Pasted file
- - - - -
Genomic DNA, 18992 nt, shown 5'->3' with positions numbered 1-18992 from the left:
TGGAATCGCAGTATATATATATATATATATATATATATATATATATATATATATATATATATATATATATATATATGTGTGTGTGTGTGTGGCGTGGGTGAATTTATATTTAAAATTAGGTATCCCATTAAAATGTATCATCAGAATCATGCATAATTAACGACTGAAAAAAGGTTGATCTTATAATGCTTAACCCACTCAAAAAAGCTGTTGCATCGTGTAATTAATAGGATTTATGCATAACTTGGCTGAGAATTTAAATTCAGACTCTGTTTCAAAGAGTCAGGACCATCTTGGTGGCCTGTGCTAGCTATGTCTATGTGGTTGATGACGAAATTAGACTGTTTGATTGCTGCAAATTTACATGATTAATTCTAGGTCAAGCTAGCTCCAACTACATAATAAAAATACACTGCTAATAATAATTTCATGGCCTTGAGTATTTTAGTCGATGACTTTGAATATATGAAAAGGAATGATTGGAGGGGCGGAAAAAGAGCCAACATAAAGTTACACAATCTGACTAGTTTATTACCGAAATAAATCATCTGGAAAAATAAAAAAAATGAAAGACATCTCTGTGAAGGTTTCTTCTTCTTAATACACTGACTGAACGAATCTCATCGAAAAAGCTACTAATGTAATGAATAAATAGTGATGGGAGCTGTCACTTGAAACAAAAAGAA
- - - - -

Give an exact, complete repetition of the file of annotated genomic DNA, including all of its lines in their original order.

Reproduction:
Genomic DNA, 18992 nt, shown 5'->3' with positions numbered 1-18992 from the left:
TGGAATCGCAGTATATATATATATATATATATATATATATATATATATATATATATATATATATATATATATATATGTGTGTGTGTGTGTGGCGTGGGTGAATTTATATTTAAAATTAGGTATCCCATTAAAATGTATCATCAGAATCATGCATAATTAACGACTGAAAAAAGGTTGATCTTATAATGCTTAACCCACTCAAAAAAGCTGTTGCATCGTGTAATTAATAGGATTTATGCATAACTTGGCTGAGAATTTAAATTCAGACTCTGTTTCAAAGAGTCAGGACCATCTTGGTGGCCTGTGCTAGCTATGTCTATGTGGTTGATGACGAAATTAGACTGTTTGATTGCTGCAAATTTACATGATTAATTCTAGGTCAAGCTAGCTCCAACTACATAATAAAAATACACTGCTAATAATAATTTCATGGCCTTGAGTATTTTAGTCGATGACTTTGAATATATGAAAAGGAATGATTGGAGGGGCGGAAAAAGAGCCAACATAAAGTTACACAATCTGACTAGTTTATTACCGAAATAAATCATCTGGAAAAATAAAAAAAATGAAAGACATCTCTGTGAAGGTTTCTTCTTCTTAATACACTGACTGAACGAATCTCATCGAAAAAGCTACTAATGTAATGAATAAATAGTGATGGGAGCTGTCACTTGAAACAAAAAGAA